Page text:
Her GoDaddy accelerator program led to a write-up about her business to help spotlight small business startups.
Brittany also joined Facebook’s Career Connections Program which partnered her with an intern for the summer. The intern is a psych student looking for practical business skills. Facebook teaches the interns about targeted Facebook ads and running a Facebook ad campaign.
“She is a great match,” Brittany said. “We onboarded her and got her set up with Canva and we’re at the point now where she is running ads and doing our social media posts.”
Advice For New Small Business Owners Or Veterans
Brittany isn’t a newbie at the business game, but she admits that the small business world is constantly changing. Good business owners change with it. If she ever has a chance to mentor a new business owner, she has her mistakes and her successes to share. But her best piece of advice is for small business owners to look up and join their local Small Business Association or Development Center.
“Small business associations do webinars, classes, and you can get a mentor for free. They have a solid set of resources for people starting their business and having that help, in the beginning, will make it so much easier,” Brittany said. “This past year with Covid, I was applying for grants and I realized there were a ton of things I did wrong. We had to apply for a new EIN because I didn’t know what I was doing.” But business owners don’t need to feel like they have to do it alone — help is out there.
Small business associations do webinars, classes, and you can get a mentor for free. They have a solid set of resources for people starting their business and having that help, in the beginning, will make it so much easier.
Here are a few more rapid takes and pieces of advice:
On Using Social Media To Sell: “I think one of the best shifts with Instagram and Facebook is that before, Facebook had it where you could link the shop to your store, but now they have made it more robust where if I do a post of my tote bag, then I can tag it. And customers can click that tag and it will take you right to my website. And with Instagram, if a customer tags you, you can request to feature that product.”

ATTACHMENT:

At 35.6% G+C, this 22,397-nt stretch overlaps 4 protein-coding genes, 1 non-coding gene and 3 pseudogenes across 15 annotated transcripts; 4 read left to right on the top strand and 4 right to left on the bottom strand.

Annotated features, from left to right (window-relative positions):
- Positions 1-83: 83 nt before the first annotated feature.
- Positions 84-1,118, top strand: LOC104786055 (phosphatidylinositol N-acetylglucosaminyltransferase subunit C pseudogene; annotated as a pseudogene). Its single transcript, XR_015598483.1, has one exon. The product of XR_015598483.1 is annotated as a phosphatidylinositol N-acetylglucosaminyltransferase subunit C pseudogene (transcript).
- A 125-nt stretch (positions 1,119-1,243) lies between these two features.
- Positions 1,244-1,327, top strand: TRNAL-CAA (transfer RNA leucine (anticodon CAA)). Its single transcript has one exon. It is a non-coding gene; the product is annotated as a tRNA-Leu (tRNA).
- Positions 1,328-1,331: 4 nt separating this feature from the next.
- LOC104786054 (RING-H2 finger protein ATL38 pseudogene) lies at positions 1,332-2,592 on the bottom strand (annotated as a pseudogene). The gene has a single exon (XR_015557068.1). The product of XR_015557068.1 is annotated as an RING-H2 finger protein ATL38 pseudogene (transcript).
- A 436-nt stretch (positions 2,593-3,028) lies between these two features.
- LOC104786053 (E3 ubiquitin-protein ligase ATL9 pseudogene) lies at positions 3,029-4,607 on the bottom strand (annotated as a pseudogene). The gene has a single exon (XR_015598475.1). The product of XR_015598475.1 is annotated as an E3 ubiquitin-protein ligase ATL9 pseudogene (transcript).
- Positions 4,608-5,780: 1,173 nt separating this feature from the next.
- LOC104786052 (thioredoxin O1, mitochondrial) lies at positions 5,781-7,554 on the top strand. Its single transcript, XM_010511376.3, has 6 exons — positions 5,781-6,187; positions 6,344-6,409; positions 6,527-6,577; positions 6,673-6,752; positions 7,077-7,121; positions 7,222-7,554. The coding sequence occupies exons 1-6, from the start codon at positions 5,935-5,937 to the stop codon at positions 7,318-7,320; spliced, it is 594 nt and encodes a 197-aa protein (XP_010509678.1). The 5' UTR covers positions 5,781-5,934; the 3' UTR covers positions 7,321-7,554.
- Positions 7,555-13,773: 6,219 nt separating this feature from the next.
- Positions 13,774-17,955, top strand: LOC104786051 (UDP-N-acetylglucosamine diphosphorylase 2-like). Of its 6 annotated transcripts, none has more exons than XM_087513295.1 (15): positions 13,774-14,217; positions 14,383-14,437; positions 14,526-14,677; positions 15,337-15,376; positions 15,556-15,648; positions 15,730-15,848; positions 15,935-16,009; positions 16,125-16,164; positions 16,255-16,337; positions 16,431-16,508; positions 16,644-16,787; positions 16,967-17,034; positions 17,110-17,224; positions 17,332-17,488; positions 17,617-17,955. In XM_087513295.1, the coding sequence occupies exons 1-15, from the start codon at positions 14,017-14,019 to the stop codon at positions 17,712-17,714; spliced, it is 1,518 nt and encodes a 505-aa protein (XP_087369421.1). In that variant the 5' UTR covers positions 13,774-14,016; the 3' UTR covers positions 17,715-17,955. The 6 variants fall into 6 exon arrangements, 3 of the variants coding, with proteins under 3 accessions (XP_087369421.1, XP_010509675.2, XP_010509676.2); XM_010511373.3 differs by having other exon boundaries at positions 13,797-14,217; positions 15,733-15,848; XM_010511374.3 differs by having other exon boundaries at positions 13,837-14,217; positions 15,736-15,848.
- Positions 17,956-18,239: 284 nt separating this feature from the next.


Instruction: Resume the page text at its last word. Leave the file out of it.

On Email Marketing: “I have a lot of repeat customers. We recently switched to Klaviyo for email marketing. They have a system where you can target niche audiences. I can take all the people who bought our journal and contact them with a new journal out. Now, it’s not the most user-friendly system, but the company does have great customer service. They have an option to hop on a lunch call with them once a month, and they will talk you through different features and systems.”
On Body Positivity In The Media: “Many brands have jumped on body positivity because it’s a trend. But it’s not genuine. I think if your total message is built around selling, it’s not helping anyone. With My Beautiful Fluff, I’ve tried to make it more about just sales. I’ve set up a Facebook community where people can talk about body positivity issues in a safe setting.”
On Her Best Business Tool: “My top business tool is definitely Canva. It makes design so easy and it’s easy to teach and share with my intern. I hate Adobe. Photoshop is so cumbersome to me. I went right back to Canva.”